As the gavel went down on the early hours of Sunday to mark the end of COP27, a two-week climate conference, the most the developing countries got was the expected setting up of a ‘loss and damage fund’ to help countries hit by a climate event to get back on its feet.

Though the COP27 Presidency (Egypt) has described it as a “historic deal” and a “leap to save lives and livelihoods”, much depends upon other crucial details such as who will put money into the fund and how much, and importantly, who will get help out of it.

Not much clarity

At the moment, there is no clarity on how much will be the fund; going by the track record of developed countries — such as their poor contributions in the green climate fund and their faltering on commitments to mobilise (not even give) $100 billion to developing countries for fighting climate change — a lot of difficult negotiations are ahead. These have been left to future negotiations — a ‘transitional committee’ has been set up to operationalise the fund, which will look at the composition, mandate and timelines of the fund.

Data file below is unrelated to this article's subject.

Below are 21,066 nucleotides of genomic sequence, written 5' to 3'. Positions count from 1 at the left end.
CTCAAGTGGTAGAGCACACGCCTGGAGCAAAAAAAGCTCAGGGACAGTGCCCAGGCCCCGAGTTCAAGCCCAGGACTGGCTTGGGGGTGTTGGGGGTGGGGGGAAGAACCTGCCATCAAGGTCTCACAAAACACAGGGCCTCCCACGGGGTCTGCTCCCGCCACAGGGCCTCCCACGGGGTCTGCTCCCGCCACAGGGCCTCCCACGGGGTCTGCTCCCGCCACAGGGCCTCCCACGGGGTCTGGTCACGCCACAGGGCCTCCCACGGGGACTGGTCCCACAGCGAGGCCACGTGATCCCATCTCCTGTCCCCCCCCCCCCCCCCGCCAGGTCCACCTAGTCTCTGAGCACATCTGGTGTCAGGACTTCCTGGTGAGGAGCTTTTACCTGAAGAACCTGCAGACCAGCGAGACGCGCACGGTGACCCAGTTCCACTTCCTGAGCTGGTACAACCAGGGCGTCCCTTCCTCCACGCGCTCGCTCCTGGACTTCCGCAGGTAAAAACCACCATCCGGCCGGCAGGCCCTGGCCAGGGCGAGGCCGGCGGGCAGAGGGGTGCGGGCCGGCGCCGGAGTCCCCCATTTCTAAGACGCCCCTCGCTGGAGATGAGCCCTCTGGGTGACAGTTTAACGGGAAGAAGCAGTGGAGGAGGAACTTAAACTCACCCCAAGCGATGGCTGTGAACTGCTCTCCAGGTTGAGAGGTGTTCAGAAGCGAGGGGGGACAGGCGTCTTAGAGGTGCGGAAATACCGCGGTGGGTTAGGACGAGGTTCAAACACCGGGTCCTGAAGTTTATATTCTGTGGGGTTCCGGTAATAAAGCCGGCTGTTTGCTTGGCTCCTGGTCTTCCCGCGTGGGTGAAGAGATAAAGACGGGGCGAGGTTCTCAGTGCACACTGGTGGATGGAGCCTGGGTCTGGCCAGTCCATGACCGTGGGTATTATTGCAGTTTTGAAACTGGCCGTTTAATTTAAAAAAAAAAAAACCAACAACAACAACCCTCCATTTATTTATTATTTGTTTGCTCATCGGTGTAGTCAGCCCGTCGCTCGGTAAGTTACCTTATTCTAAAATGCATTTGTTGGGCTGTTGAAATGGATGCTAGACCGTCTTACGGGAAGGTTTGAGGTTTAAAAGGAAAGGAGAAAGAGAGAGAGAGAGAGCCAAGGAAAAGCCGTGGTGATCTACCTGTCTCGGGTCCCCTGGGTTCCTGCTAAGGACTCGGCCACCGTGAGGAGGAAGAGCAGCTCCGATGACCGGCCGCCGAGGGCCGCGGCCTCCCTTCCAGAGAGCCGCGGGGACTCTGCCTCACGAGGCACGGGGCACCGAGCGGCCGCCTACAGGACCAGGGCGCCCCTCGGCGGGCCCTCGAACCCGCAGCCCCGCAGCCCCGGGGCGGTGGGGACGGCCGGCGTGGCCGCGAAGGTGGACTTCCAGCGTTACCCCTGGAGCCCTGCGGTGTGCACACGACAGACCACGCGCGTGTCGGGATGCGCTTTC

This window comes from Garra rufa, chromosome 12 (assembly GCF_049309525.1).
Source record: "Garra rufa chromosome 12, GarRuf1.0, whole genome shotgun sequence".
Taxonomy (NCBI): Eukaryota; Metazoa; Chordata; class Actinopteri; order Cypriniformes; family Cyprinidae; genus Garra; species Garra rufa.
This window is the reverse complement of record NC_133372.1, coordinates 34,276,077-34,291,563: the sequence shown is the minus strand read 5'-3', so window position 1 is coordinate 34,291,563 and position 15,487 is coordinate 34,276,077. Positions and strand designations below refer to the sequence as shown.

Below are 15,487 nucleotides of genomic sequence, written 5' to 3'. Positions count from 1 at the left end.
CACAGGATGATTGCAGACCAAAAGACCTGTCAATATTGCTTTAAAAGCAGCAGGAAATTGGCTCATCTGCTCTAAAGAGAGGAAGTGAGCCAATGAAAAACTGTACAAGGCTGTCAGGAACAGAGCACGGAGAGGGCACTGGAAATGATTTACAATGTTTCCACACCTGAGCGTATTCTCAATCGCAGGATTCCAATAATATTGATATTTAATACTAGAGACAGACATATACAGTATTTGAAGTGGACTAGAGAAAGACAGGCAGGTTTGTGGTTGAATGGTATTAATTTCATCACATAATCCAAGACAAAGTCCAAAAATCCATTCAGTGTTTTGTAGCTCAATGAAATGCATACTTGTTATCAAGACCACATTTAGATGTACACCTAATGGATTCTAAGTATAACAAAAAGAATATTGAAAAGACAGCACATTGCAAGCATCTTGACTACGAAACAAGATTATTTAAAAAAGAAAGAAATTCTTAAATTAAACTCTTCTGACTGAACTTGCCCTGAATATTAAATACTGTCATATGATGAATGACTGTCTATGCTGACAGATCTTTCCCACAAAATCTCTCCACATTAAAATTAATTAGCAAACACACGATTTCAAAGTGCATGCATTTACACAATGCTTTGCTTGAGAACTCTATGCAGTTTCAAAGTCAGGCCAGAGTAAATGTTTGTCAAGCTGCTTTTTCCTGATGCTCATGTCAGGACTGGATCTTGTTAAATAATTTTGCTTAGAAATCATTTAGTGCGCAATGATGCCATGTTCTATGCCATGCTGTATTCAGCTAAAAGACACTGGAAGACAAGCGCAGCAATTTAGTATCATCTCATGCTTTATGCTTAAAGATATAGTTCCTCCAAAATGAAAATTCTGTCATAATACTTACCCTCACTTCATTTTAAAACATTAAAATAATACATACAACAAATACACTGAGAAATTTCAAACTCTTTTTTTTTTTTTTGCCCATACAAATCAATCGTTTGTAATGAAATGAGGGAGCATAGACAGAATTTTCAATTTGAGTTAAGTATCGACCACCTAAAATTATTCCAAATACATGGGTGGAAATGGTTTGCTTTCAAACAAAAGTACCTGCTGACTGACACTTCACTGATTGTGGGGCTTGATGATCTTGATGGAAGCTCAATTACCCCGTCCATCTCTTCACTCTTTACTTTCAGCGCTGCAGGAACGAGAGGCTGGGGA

EU’s support for the condition was conditional — it wanted to ‘expand the donor base’, called for China also to contribute to the fund, and wanted the fund to be somehow linked to the world working towards “1.5 degree”, which in simpler terms means doing even more for limiting global warming.

During the talks, India proposed — and many, including the EU, supported — the inclusion in the text a reference to phase down all fossil fuels and not just coal. This did not happen. Instead, the text mentions supporting low emissions energy, which could mean to include natural gas, a carbon dioxide emitter.

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